It’s stacking up to be a great move that will increase efficiency, provide for greater range, and possibly make EVs more appealing to wider audiences, according to a story by battery-technology/” data-ylk=”slk:Popular Science;elm:context_link;itc:0″ class=”link “Popular Science.
The battery development is part of an expanded commitment in the EV sector from the German automaker. By 2033, the company plans to have phased out combustion engines altogether, Audi reports.
Increasing battery performance and affordability are key to achieving the lofty goal. Audi’s new EVs (Q8 e-tron, for example) use electrodes that are thin foils, shaped like a roll.
In most EV batteries, lithium ions travel back-and-forth between the positive and negative electrodes as they charge and discharge. This happens in the electrolyte, which can be a solid or a liquid. PopSci said Audi is focusing on solid-state batteries.
In this latest innovation, Audi’s batteries are doing away with the “jelly-roll” floor plan in the cells in favor of a “stacking technology.” In the new design, “the cells are stacked neatly, like a layer cake, to increase the overall capacity,” per the PopSci story.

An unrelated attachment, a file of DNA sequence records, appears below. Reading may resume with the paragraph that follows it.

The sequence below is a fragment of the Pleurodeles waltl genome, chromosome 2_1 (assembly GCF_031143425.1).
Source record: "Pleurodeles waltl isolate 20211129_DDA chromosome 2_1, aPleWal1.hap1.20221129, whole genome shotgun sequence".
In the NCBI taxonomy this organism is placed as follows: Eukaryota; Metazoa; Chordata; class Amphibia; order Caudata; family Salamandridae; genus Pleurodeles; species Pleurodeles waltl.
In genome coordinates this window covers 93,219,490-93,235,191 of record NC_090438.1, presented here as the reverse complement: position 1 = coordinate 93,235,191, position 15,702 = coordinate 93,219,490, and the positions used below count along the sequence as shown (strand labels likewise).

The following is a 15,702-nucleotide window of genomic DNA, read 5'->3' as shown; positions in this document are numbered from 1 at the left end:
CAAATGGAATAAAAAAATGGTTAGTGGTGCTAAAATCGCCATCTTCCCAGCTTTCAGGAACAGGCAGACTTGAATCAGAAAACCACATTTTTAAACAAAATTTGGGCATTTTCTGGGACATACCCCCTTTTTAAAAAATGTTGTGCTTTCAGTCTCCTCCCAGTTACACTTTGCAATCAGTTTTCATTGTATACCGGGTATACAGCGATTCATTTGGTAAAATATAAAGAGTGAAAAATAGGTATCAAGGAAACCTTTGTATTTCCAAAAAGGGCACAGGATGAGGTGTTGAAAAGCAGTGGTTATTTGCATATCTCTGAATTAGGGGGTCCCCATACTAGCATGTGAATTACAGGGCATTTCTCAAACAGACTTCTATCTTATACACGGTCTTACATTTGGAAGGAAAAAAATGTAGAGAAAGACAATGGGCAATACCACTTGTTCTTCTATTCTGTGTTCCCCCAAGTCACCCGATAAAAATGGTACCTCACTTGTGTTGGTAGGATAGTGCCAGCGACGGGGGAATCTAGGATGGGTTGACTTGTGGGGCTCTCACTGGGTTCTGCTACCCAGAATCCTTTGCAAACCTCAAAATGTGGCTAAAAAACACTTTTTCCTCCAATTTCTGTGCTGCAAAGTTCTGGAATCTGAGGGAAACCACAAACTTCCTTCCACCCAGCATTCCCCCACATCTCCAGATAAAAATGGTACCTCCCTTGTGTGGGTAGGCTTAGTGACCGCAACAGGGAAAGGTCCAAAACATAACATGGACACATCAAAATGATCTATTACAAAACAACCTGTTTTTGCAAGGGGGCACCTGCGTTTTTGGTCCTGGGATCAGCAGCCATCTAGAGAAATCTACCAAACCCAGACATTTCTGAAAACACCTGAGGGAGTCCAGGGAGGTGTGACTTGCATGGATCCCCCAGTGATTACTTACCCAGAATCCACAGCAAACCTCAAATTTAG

An illustration from Chinese battery company Grepow shows the impact of this better use of space. The rolled technique leaves unused pockets in the corner of each rectangular battery cell. The stacked plan uses nearly all of the space.
PopSci reports that the result is about 20% more “active material.” This results in increased capacity.
“Cramming more electrons into the space equals overall improved range,” the tech news site’s Kristin Shaw reports.
Shaw explained that slower production and increased costs are “disadvantages” to stacking.
It also increases battery density, providing